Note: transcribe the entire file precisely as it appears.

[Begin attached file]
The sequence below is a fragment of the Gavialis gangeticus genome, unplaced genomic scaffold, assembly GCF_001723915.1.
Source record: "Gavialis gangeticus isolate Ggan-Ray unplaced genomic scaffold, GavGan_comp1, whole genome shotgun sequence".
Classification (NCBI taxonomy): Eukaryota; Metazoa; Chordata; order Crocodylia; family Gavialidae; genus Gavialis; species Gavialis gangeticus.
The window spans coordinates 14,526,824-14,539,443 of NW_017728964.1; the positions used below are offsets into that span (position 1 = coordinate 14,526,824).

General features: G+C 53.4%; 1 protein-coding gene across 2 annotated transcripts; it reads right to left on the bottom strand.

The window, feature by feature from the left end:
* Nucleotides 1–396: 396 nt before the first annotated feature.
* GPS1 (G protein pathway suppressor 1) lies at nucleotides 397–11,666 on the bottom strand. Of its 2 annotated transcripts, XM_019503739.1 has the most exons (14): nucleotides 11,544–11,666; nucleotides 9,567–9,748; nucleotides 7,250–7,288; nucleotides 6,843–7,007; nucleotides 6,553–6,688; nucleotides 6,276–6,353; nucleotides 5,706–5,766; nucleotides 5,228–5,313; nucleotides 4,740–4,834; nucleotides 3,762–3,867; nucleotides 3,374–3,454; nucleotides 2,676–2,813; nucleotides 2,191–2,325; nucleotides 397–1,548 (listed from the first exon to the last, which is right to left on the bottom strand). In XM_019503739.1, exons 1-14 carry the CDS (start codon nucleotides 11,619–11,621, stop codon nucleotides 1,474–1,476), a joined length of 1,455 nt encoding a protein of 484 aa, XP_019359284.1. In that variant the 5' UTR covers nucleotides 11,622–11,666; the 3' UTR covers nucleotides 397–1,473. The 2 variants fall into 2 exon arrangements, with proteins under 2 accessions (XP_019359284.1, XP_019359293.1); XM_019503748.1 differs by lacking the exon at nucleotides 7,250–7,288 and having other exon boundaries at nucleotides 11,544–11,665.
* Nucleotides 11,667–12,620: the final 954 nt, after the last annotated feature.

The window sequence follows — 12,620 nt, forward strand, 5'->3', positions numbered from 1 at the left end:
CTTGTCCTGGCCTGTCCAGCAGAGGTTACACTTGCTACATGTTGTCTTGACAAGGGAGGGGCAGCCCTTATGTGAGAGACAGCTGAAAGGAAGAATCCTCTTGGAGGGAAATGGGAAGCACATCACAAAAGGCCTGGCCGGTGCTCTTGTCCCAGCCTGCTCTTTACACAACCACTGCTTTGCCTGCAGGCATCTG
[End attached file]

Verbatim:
The sequence below is a fragment of the Gavialis gangeticus genome, unplaced genomic scaffold, assembly GCF_001723915.1.
Source record: "Gavialis gangeticus isolate Ggan-Ray unplaced genomic scaffold, GavGan_comp1, whole genome shotgun sequence".
Classification (NCBI taxonomy): Eukaryota; Metazoa; Chordata; order Crocodylia; family Gavialidae; genus Gavialis; species Gavialis gangeticus.
The window spans coordinates 14,526,824-14,539,443 of NW_017728964.1; the positions used below are offsets into that span (position 1 = coordinate 14,526,824).

General features: G+C 53.4%; 1 protein-coding gene across 2 annotated transcripts; it reads right to left on the bottom strand.

The window, feature by feature from the left end:
* Nucleotides 1–396: 396 nt before the first annotated feature.
* GPS1 (G protein pathway suppressor 1) lies at nucleotides 397–11,666 on the bottom strand. Of its 2 annotated transcripts, XM_019503739.1 has the most exons (14): nucleotides 11,544–11,666; nucleotides 9,567–9,748; nucleotides 7,250–7,288; nucleotides 6,843–7,007; nucleotides 6,553–6,688; nucleotides 6,276–6,353; nucleotides 5,706–5,766; nucleotides 5,228–5,313; nucleotides 4,740–4,834; nucleotides 3,762–3,867; nucleotides 3,374–3,454; nucleotides 2,676–2,813; nucleotides 2,191–2,325; nucleotides 397–1,548 (listed from the first exon to the last, which is right to left on the bottom strand). In XM_019503739.1, exons 1-14 carry the CDS (start codon nucleotides 11,619–11,621, stop codon nucleotides 1,474–1,476), a joined length of 1,455 nt encoding a protein of 484 aa, XP_019359284.1. In that variant the 5' UTR covers nucleotides 11,622–11,666; the 3' UTR covers nucleotides 397–1,473. The 2 variants fall into 2 exon arrangements, with proteins under 2 accessions (XP_019359284.1, XP_019359293.1); XM_019503748.1 differs by lacking the exon at nucleotides 7,250–7,288 and having other exon boundaries at nucleotides 11,544–11,665.
* Nucleotides 11,667–12,620: the final 954 nt, after the last annotated feature.

The window sequence follows — 12,620 nt, forward strand, 5'->3', positions numbered from 1 at the left end:
CTTGTCCTGGCCTGTCCAGCAGAGGTTACACTTGCTACATGTTGTCTTGACAAGGGAGGGGCAGCCCTTATGTGAGAGACAGCTGAAAGGAAGAATCCTCTTGGAGGGAAATGGGAAGCACATCACAAAAGGCCTGGCCGGTGCTCTTGTCCCAGCCTGCTCTTTACACAACCACTGCTTTGCCTGCAGGCATCTG